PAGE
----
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[sahy-kuh-path] /ˈsaɪ kəˌpæθ/
a person with a psychopathic personality, which manifests as amoral and antisocial behavior, lack of ability to love or establish meaningful personal relationships, extreme egocentricity, failure to learn from experience, etc.
Compare sociopath.
Origin of psychopath
1880-85; psycho- + -path Unabridged
Based on the Random House Dictionary, © Random House, Inc. 2015.
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Examples from the web for psychopath
  • These are the categories that used to be called sociopath and psychopath.
  • Yet there is also something of the psychopath about him.
  • And one doesn't have to be a full-fledged psychopath to share some of the psychopath's antisocial propensities.
  • It's difficult to empathize with, let alone have sympathy for, a psychopath.
  • By contrast, the psychopath functions well under pressure because he does not feel the moral tension at all.
  • Caricaturing your enemy as a psychopath simply ensures that you will never defeat him.
  • Will is wanted for the job because he has recently caught another psychopath and seems to have a knack for the work.
  • He is a psychopath who works his way up the body count to the top of his own network of rackets.
  • One of them was a thirteen-year-old psychopath who showed no remorse about having pulled the trigger.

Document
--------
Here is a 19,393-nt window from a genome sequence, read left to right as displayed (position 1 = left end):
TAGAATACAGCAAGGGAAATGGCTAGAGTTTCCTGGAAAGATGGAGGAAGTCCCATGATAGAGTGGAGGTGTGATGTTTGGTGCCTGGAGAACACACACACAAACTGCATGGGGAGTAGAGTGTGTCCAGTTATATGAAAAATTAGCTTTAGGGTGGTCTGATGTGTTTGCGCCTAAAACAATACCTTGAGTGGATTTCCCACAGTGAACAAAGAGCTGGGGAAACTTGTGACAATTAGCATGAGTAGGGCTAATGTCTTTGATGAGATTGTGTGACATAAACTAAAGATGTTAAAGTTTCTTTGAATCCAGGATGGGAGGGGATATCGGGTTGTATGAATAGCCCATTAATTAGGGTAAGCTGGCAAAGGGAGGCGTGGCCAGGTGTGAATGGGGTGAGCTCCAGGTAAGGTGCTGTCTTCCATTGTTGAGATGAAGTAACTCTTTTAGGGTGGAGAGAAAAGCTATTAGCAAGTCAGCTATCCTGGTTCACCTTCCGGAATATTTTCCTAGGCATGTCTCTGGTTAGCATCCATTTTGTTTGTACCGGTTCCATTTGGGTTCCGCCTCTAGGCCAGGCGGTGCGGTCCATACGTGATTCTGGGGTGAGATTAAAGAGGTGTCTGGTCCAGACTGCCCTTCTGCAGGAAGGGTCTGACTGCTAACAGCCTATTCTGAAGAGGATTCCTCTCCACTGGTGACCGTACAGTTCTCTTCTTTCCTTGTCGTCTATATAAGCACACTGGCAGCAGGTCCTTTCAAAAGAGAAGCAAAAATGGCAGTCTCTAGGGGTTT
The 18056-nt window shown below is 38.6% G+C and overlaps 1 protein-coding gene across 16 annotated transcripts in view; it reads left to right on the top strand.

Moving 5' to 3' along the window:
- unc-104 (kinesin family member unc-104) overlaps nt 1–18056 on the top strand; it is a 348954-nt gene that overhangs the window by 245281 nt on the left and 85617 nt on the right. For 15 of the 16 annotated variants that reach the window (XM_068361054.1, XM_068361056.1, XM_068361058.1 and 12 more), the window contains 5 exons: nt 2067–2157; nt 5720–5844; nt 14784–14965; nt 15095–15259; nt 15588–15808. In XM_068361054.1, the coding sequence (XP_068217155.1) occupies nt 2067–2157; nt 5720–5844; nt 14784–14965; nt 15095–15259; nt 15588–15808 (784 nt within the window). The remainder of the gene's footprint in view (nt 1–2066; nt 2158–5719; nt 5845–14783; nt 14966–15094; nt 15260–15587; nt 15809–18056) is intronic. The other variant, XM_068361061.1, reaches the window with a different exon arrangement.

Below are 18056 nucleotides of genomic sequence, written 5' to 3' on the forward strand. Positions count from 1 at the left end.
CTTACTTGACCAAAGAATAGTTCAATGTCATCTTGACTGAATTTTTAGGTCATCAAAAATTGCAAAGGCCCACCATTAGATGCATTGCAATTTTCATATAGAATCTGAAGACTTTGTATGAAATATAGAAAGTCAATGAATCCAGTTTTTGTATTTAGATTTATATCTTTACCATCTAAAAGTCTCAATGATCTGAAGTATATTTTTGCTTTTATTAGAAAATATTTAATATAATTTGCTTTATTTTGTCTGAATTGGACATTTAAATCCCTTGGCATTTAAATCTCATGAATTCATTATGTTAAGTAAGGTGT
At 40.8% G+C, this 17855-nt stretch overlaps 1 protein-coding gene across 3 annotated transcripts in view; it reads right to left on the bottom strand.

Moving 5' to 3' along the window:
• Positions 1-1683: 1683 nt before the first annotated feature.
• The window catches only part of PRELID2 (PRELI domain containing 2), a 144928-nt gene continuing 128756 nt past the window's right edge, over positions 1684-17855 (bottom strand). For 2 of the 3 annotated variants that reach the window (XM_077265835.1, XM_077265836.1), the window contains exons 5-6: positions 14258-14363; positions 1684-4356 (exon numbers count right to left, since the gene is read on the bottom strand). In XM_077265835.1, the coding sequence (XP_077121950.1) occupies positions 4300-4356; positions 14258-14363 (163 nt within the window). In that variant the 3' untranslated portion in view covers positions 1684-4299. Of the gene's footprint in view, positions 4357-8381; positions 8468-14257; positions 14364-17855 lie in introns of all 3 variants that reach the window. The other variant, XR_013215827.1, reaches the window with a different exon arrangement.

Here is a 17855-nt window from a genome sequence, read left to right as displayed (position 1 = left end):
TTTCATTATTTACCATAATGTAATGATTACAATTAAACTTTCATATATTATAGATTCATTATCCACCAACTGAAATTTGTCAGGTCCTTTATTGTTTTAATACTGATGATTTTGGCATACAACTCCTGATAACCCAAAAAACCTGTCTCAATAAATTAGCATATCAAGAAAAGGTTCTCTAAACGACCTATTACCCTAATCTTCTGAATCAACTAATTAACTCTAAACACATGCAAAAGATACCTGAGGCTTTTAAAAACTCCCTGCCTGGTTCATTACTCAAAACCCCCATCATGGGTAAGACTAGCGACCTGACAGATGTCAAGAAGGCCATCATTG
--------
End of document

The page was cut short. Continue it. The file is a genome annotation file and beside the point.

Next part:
• He knew he wasn't a crazy psychopath and the thought probably never entered his mind that she might think that.
British Dictionary definitions for psychopath


a person afflicted with a personality disorder characterized by a tendency to commit antisocial and sometimes violent acts and a failure to feel guilt for such acts Also called sociopath
Derived Forms
psychopathic, adjective
psychopathically, adverb
Collins English Dictionary - Complete & Unabridged 2012 Digital Edition
© William Collins Sons & Co. Ltd. 1979, 1986 © HarperCollins
Publishers 1998, 2000, 2003, 2005, 2006, 2007, 2009, 2012
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Word Origin and History for psychopath

1885, in the criminal psychology sense, a back-formation from psychopathic.

The Daily Telegraph had, the other day, a long article commenting on a Russian woman who had murdered a little girl. A Dr. Balinsky prevailed upon the jury to give a verdict of acquittal, because she was a "psychopath." The Daily Telegraph regards this term as a new coinage, but it has been long known amongst Spiritualists, yet in another sense. ["The Medium and Daybreak," Jan. 16, 1885]
The case alluded to, and the means of acquittal, were briefly notorious in England and brought the word into currency in the modern sense.

Online Etymology Dictionary, © 2010 Douglas Harper
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psychopath in Medicine

psychopath psy·cho·path (sī'kə-pāth')
A person with an antisocial personality disorder, especially one manifested in perverted, criminal, or amoral behavior.

The American Heritage® Stedman's Medical Dictionary
Copyright © 2002, 2001, 1995 by Houghton Mifflin Company. Published by Houghton Mifflin Company.
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psychopath in Culture
psychopath [(seye-kuh-path)]

A mentally unbalanced person who is inclined toward antisocial and criminal behavior. (Compare sociopath.)

The American Heritage® New Dictionary of Cultural Literacy, Third Edition
Copyright © 2005 by Houghton Mifflin Company.
Published by Houghton Mifflin Company. All rights reserved.
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